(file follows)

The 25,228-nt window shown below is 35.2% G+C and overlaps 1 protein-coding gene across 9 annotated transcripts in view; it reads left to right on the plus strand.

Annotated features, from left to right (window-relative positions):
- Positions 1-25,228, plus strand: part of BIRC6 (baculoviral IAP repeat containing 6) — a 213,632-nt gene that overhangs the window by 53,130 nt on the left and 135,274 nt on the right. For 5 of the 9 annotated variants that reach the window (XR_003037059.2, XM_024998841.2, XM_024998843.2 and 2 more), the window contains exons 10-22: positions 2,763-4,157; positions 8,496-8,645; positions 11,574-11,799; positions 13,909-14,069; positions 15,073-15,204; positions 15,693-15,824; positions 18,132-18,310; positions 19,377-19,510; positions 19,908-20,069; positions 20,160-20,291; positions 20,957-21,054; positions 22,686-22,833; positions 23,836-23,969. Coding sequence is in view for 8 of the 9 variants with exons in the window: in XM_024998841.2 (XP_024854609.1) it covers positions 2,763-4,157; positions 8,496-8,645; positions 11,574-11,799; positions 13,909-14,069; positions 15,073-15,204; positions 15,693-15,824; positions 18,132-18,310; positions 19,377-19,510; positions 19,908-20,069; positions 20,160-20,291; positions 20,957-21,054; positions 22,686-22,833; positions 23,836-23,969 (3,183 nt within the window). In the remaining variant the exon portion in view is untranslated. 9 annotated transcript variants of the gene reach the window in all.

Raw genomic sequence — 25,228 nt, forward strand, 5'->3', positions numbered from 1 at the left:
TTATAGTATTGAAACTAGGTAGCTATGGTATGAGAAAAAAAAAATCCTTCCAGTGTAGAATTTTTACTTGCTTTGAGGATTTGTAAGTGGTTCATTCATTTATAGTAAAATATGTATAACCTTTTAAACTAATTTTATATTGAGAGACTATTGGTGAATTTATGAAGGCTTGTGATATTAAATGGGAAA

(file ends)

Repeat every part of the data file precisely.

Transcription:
The 25,228-nt window shown below is 35.2% G+C and overlaps 1 protein-coding gene across 9 annotated transcripts in view; it reads left to right on the plus strand.

Annotated features, from left to right (window-relative positions):
- Positions 1-25,228, plus strand: part of BIRC6 (baculoviral IAP repeat containing 6) — a 213,632-nt gene that overhangs the window by 53,130 nt on the left and 135,274 nt on the right. For 5 of the 9 annotated variants that reach the window (XR_003037059.2, XM_024998841.2, XM_024998843.2 and 2 more), the window contains exons 10-22: positions 2,763-4,157; positions 8,496-8,645; positions 11,574-11,799; positions 13,909-14,069; positions 15,073-15,204; positions 15,693-15,824; positions 18,132-18,310; positions 19,377-19,510; positions 19,908-20,069; positions 20,160-20,291; positions 20,957-21,054; positions 22,686-22,833; positions 23,836-23,969. Coding sequence is in view for 8 of the 9 variants with exons in the window: in XM_024998841.2 (XP_024854609.1) it covers positions 2,763-4,157; positions 8,496-8,645; positions 11,574-11,799; positions 13,909-14,069; positions 15,073-15,204; positions 15,693-15,824; positions 18,132-18,310; positions 19,377-19,510; positions 19,908-20,069; positions 20,160-20,291; positions 20,957-21,054; positions 22,686-22,833; positions 23,836-23,969 (3,183 nt within the window). In the remaining variant the exon portion in view is untranslated. 9 annotated transcript variants of the gene reach the window in all.

Raw genomic sequence — 25,228 nt, forward strand, 5'->3', positions numbered from 1 at the left:
TTATAGTATTGAAACTAGGTAGCTATGGTATGAGAAAAAAAAAATCCTTCCAGTGTAGAATTTTTACTTGCTTTGAGGATTTGTAAGTGGTTCATTCATTTATAGTAAAATATGTATAACCTTTTAAACTAATTTTATATTGAGAGACTATTGGTGAATTTATGAAGGCTTGTGATATTAAATGGGAAA